Discrimination against   black people hair style in USA

At Baltimore’s Diaspora Salon in 2020, a salon owner styles a customer’s hair.
Black Americans experienced shame and prejudice due to their natural hair for a very long time before protective hairstyles like braids, twists, or dreadlocks were fashionable. Black people have frequently been required by employers to change or cut their hair, or they have been dismissed for resisting. This year, several states are debating legislation that would prohibit hair discrimination in employment or educational settings [1-3].
The U.S. Senate is debating a bill that would outlaw discrimination against people who wear their hair naturally. The House of Representatives approved the CROWN Act, also known as the Creating a Respectful and Open World for Natural Hair Act, in March. People can still lose their jobs for having natural hair until this becomes a law [4-6].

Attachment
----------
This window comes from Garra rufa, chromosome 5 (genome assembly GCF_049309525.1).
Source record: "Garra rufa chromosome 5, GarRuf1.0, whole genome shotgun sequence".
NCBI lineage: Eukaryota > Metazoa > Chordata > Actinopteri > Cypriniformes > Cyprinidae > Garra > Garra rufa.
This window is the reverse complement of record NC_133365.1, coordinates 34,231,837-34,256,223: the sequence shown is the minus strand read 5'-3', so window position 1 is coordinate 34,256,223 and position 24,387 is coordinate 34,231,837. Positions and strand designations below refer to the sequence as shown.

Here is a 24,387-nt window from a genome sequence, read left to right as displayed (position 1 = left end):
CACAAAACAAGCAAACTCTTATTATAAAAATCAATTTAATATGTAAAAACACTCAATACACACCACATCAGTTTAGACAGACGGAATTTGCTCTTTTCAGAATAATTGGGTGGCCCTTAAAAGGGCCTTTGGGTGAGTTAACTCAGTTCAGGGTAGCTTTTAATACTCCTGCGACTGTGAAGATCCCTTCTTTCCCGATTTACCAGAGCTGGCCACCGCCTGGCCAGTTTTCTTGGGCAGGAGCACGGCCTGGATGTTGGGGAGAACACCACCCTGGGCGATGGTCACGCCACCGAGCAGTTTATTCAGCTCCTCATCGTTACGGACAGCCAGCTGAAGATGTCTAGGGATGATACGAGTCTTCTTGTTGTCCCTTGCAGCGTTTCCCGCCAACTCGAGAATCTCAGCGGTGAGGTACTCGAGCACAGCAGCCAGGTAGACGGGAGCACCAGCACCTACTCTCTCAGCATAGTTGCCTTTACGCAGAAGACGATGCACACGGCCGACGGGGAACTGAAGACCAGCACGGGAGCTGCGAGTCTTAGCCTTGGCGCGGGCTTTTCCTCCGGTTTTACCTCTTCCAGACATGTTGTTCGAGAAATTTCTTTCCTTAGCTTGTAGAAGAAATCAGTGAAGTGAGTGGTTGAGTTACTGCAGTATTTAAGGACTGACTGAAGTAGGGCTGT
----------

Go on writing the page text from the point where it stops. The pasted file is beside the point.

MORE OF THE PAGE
According to research by Stateline and the National Conference of State Legislatures, 12 states are exploring similar legislation this year. Three state proposals were not successful in getting out of committee; other measures are currently pending [7, 8]. According to the bill’s proponent, African Americans are already protected as a protected class under laws against racial discrimination in hiring. This year, the legislation was revived in a House committee and adopted by a body that was under Republican control [9, 10].
The Massachusetts House Speaker expresses alarm over the possibility of laws banning dreadlocks being passed in more states. She points to cries for racial justice after the death of George Floyd and the U.S. Army’s 2017 decision to relax its ban on dreadlocks as causes for the rise in interest in legislation [11].